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Some Brief Recollections
by John L. Dilbeck
When I think back several decades and brush the cobwebs away from some of my old memories, I recall sunburns, wind-blown dust, crowds of excited spectators, and the sudden thunderous explosion of noise as a funny car roars into life (See Funny Car). Before it has time to overheat, the crew pours water or bleach in front of the slicks, and with a roar reminiscent of the dragons of yore, smoke boils from the tires, fire leaps from the exhaust pipes, and the driver, encased in steel and fiberglass, hurtles down the track, leaving the far side of the track obscured by clouds of white smoke.
As he backs the car to the staging area, the smoke drifts away and carries the stinging nitromethane fumes with it. That acrid itchiness brings with it the added edge of excitement as we prepared to watch the race.
The same events are repeated in the other lane and soon the two competitors are easing to the starting line. They play a psychological game. Who will light the yellow staging light first? Will they wait too long and overheat the engines?
With short, loud, BRRRATTT sounds, they lurch towards the starting line and the fiberglass body shudders and shakes with each lurch.
Then, one yellow light appears, soon followed by another.
The crowd tenses, and suddenly there's the green light!
With a mighty, earthshaking roar, both machines explode down the track, gaining speed with every second. And, before it's really started, both engines go silent and the bright flowers of the parachutes bloom at the end of the track. In mere seconds, the cars are a half-mile away and the race is over. One driver will advance to the next round and the other goes back to the pits and trailers the car until the next race.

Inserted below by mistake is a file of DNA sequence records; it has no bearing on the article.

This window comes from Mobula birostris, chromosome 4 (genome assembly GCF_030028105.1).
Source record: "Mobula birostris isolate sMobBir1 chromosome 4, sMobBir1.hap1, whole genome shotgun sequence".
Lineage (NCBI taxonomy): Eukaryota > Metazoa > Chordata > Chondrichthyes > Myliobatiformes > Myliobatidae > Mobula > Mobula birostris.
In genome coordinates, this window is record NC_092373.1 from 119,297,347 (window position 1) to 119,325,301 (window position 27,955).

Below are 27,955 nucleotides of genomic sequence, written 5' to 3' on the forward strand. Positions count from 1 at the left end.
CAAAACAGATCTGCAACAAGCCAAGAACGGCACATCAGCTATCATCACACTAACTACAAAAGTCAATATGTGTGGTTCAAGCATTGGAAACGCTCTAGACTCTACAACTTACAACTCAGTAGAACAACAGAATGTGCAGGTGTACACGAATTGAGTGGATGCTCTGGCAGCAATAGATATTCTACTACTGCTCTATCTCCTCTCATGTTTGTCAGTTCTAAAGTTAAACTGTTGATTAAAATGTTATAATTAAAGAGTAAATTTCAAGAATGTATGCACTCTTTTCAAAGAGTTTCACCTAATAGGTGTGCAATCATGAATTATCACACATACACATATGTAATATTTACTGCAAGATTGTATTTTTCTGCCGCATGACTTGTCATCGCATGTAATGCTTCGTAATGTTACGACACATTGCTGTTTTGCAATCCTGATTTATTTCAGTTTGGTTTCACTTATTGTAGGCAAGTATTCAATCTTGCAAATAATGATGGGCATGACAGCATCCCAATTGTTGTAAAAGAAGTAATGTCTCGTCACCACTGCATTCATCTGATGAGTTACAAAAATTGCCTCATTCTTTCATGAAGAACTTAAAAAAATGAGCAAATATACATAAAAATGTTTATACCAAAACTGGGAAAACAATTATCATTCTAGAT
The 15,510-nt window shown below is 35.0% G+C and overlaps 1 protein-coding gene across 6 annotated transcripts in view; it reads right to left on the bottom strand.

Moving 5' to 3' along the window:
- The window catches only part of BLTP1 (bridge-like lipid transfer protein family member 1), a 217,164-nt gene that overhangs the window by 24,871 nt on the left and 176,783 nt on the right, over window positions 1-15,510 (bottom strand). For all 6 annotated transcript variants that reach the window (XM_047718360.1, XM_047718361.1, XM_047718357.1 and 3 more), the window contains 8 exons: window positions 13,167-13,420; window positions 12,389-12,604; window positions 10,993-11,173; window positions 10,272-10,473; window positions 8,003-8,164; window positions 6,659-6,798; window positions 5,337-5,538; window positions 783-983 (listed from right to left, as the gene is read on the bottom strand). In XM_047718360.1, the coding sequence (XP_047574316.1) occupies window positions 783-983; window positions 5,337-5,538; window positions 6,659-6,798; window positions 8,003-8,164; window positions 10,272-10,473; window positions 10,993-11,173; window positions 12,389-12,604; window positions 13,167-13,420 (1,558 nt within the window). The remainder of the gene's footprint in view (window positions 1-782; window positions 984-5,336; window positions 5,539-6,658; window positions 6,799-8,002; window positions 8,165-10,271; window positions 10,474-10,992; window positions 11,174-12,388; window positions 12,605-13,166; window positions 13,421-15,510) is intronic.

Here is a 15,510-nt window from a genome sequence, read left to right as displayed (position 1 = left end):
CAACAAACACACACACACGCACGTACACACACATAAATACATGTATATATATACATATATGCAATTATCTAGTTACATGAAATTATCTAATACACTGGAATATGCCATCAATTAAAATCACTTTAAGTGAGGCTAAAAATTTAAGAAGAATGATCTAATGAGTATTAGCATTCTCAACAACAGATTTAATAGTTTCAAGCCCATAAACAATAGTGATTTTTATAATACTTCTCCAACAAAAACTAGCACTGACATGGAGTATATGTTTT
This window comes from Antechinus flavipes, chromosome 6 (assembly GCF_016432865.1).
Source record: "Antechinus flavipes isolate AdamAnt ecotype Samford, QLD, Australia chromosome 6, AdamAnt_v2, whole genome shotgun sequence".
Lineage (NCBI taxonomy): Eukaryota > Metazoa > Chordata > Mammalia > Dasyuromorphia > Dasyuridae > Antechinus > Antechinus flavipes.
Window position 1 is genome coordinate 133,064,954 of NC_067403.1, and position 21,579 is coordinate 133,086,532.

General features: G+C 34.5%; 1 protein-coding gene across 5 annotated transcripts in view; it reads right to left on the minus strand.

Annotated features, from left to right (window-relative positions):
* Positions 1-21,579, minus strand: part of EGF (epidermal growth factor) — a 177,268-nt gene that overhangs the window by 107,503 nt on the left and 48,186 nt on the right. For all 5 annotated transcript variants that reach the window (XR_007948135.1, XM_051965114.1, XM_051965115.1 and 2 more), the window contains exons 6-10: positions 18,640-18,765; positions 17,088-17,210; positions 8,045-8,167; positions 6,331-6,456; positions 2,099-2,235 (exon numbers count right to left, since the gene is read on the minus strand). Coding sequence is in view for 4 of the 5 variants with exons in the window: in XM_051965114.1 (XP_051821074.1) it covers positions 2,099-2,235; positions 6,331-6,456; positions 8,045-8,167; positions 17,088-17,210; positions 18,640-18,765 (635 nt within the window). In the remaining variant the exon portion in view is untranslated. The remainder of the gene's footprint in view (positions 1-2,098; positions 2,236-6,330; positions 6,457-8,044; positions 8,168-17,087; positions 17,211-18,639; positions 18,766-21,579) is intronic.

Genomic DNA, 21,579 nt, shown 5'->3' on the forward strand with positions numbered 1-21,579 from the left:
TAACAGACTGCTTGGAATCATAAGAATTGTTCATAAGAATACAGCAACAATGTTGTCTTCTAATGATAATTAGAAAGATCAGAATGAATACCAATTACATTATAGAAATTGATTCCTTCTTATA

When the round is over, most of the crews find themselves in the pits working on the engines and trying to repair the damage caused just minutes ago. Will they be able to fix it and make the next round? It remains to be seen.
One of the things that stands out is a memory of two drivers who are fiercely competitive and who each wants to win, sharing tools and helping each other solve problems. It's not enough to win by default. Each wants to face the other and win because he is alert, his crew has done their jobs, the car is running strong, and the tires grip the asphalt instead of boiling into smoke. He wants to win because, even if it's for just a few minutes, he is at the top of his game.
I didn't go to many events, but I enjoyed them. My brother, David, owns this site and he remembers much more than I do about the trips we made and the races we watched. I'm enjoying remembering some of our adventures as he reminds me.
We lived south of Atlanta and went to Houston Brothers Drag Strip fairly regularly. Occasionally we'd make it to Dallas, and once we went to Gainesville, Florida to attend the Gatornationals.
We took lots of photos, and dreamed of owning a race car and competing against the best, but that dream was not realized.
So, we went to more races and enjoyed the spectacle and excitement. Then, later, after washing off the dust and putting something on the sunburns, we relived what we'd seen for a few days.
Now, with the Internet, we can remember and relive these events not just for a few days, but for a few decades.
David, I'm really happy to see you doing this, and I'm enjoying being along for a part of the ride. Best of luck with this new site and I'm looking forward to seeing what develops.
John L. Dilbeck has been working hard to perfect the art of being a hermit. He has completed converting his bedroom into a cave where he works when he's not asleep. This was much easier than actually finding and living in a cave. He enjoys questioning authority and reality. He really needs to get out more.
When he's not working on the computer, he's recycling old car and truck body panels and hand forging them into The Rose That Never Wilts.